As Americans, we should all be outraged by the blatant politicization of Dreamers and recent announcement to reverse DACA. It’s bad for the 800,000 individuals impacted by this change, their families, and our country.

Let’s start with the 800,000 individuals. As the CEO of a company that serves immigrants, I have the honor of interacting with the communities impacted by DACA every day. American immigrants are heroes — they make huge sacrifices in order to provide a better life for their loved ones back home. You can see just a few of their amazing stories here. Subsequently, the pressure that children of immigrants feel to justify their parents’ sacrifice of leaving everything they know and love behind for a better opportunity is something that many Americans will never understand.

America should be supporting DACA dreamers, not shunning them.

Aside from the human implications, reversing DACA also has a negative impact on America. The open letter from noted the US economy would lose $460.3 billion from the national GDP and $24.6 billion in Social Security and Medicare tax contributions.

The reality is that attracting and welcoming immigrants has always been and will continue to be one of America’s largest competitive advantages. We’re a nation largely built by immigrants. Immigrants are not taking jobs — they’re creating them, paying taxes, and helping to generate a bigger economic ‘pie’ for everyone. Actions like the DACA reversal result in both immigrants leaving the US as well as new immigrants seriously considering other countries before ours — resulting in fewer jobs, slower economic growth, and a declining America.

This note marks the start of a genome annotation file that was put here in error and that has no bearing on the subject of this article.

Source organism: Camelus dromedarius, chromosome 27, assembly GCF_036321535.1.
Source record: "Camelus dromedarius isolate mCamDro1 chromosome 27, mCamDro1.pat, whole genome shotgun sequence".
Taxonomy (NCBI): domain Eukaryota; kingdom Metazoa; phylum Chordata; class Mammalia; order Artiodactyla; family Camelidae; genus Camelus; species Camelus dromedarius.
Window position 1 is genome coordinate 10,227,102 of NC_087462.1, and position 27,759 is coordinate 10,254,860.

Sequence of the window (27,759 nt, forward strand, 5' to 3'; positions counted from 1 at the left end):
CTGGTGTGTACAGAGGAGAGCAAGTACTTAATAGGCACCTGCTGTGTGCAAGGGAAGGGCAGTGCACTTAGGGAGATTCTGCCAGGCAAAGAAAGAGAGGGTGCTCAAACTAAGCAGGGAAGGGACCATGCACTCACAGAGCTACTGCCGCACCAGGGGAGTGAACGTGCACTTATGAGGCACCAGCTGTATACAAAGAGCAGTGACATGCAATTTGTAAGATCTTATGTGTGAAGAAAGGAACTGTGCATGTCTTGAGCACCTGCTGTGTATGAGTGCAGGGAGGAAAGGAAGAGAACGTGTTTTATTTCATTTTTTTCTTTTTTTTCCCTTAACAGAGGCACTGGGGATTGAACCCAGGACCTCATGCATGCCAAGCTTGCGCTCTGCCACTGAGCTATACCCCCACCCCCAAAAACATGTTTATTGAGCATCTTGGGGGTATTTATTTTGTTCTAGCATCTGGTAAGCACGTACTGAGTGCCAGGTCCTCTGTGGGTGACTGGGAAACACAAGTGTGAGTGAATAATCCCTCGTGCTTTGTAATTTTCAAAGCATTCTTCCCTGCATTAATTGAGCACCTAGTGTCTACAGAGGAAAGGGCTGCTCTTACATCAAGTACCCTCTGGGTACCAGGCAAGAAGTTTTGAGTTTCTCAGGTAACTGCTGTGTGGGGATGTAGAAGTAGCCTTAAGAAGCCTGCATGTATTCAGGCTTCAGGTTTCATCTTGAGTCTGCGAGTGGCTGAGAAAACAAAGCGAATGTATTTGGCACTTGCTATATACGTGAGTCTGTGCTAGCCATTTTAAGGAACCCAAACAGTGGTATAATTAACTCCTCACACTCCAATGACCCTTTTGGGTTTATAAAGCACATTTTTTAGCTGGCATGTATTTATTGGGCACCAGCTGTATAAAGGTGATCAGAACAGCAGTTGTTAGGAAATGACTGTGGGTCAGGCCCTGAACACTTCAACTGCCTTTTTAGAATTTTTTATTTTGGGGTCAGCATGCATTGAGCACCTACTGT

We owe it to our country to give Dreamers a break.

Let’s improve the experiences of individuals like Lazaro Carrion, which I’ve previously shared. His journey was arduous — much of his life was spent under the specter of deportation after being brought to America by his parents as an undocumented child. He later earned a full ride scholarship to a university in Washington state. After graduation, he voluntarily left America and returned to Mexico for four years to gain proper immigration status in the US. He finally earned his citizenship a year ago and is now a marketing manager at Remitly. While this is an uplifting ending, the fact that Lazaro had to go through these ordeals, including returning to Mexico, was unnecessary and got in the way of his life goals and contributions to our economy.

Smart policies, encouragement, and opportunities for immigrants in the U.S. will help grow America’s economy and global competitiveness — anything else would stall or reverse the progress we’ve made as a nation.

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